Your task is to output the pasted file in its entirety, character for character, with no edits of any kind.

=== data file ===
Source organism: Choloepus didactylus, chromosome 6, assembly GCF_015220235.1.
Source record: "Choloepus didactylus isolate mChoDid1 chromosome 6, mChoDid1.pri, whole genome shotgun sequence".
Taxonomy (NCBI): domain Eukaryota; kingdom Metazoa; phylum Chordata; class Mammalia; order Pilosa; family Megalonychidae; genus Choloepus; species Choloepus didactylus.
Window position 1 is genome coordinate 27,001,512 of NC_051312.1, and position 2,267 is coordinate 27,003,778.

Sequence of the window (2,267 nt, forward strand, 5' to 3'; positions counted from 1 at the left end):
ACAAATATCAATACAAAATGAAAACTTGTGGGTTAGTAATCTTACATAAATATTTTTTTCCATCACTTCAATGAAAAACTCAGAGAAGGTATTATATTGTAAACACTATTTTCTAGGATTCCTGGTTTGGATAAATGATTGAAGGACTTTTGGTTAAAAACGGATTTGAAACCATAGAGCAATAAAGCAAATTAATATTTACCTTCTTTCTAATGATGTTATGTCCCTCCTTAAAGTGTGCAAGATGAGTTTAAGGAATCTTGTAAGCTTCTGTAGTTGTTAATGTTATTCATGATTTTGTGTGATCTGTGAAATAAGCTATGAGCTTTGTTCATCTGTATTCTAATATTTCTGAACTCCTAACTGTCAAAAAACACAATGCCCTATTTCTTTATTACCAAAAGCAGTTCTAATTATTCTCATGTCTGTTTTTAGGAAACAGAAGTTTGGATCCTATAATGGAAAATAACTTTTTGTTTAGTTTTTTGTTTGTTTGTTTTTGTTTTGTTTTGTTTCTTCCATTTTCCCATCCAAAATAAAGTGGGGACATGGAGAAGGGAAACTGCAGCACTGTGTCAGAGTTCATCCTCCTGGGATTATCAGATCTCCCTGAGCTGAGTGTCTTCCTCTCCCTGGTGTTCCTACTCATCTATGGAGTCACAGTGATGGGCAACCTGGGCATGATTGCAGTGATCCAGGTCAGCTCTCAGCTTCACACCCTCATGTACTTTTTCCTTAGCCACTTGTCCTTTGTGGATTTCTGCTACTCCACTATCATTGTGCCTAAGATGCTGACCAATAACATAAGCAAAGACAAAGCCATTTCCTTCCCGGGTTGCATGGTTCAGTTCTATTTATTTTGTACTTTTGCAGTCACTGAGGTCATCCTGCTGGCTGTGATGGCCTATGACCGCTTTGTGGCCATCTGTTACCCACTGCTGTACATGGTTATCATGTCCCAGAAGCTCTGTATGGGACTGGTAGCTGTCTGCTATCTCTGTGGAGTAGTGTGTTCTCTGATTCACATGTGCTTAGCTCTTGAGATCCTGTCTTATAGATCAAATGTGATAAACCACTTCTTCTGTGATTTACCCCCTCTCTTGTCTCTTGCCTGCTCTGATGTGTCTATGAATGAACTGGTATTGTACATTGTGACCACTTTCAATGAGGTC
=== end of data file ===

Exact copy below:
Source organism: Choloepus didactylus, chromosome 6, assembly GCF_015220235.1.
Source record: "Choloepus didactylus isolate mChoDid1 chromosome 6, mChoDid1.pri, whole genome shotgun sequence".
Taxonomy (NCBI): domain Eukaryota; kingdom Metazoa; phylum Chordata; class Mammalia; order Pilosa; family Megalonychidae; genus Choloepus; species Choloepus didactylus.
Window position 1 is genome coordinate 27,001,512 of NC_051312.1, and position 2,267 is coordinate 27,003,778.

Sequence of the window (2,267 nt, forward strand, 5' to 3'; positions counted from 1 at the left end):
ACAAATATCAATACAAAATGAAAACTTGTGGGTTAGTAATCTTACATAAATATTTTTTTCCATCACTTCAATGAAAAACTCAGAGAAGGTATTATATTGTAAACACTATTTTCTAGGATTCCTGGTTTGGATAAATGATTGAAGGACTTTTGGTTAAAAACGGATTTGAAACCATAGAGCAATAAAGCAAATTAATATTTACCTTCTTTCTAATGATGTTATGTCCCTCCTTAAAGTGTGCAAGATGAGTTTAAGGAATCTTGTAAGCTTCTGTAGTTGTTAATGTTATTCATGATTTTGTGTGATCTGTGAAATAAGCTATGAGCTTTGTTCATCTGTATTCTAATATTTCTGAACTCCTAACTGTCAAAAAACACAATGCCCTATTTCTTTATTACCAAAAGCAGTTCTAATTATTCTCATGTCTGTTTTTAGGAAACAGAAGTTTGGATCCTATAATGGAAAATAACTTTTTGTTTAGTTTTTTGTTTGTTTGTTTTTGTTTTGTTTTGTTTCTTCCATTTTCCCATCCAAAATAAAGTGGGGACATGGAGAAGGGAAACTGCAGCACTGTGTCAGAGTTCATCCTCCTGGGATTATCAGATCTCCCTGAGCTGAGTGTCTTCCTCTCCCTGGTGTTCCTACTCATCTATGGAGTCACAGTGATGGGCAACCTGGGCATGATTGCAGTGATCCAGGTCAGCTCTCAGCTTCACACCCTCATGTACTTTTTCCTTAGCCACTTGTCCTTTGTGGATTTCTGCTACTCCACTATCATTGTGCCTAAGATGCTGACCAATAACATAAGCAAAGACAAAGCCATTTCCTTCCCGGGTTGCATGGTTCAGTTCTATTTATTTTGTACTTTTGCAGTCACTGAGGTCATCCTGCTGGCTGTGATGGCCTATGACCGCTTTGTGGCCATCTGTTACCCACTGCTGTACATGGTTATCATGTCCCAGAAGCTCTGTATGGGACTGGTAGCTGTCTGCTATCTCTGTGGAGTAGTGTGTTCTCTGATTCACATGTGCTTAGCTCTTGAGATCCTGTCTTATAGATCAAATGTGATAAACCACTTCTTCTGTGATTTACCCCCTCTCTTGTCTCTTGCCTGCTCTGATGTGTCTATGAATGAACTGGTATTGTACATTGTGACCACTTTCAATGAGGTC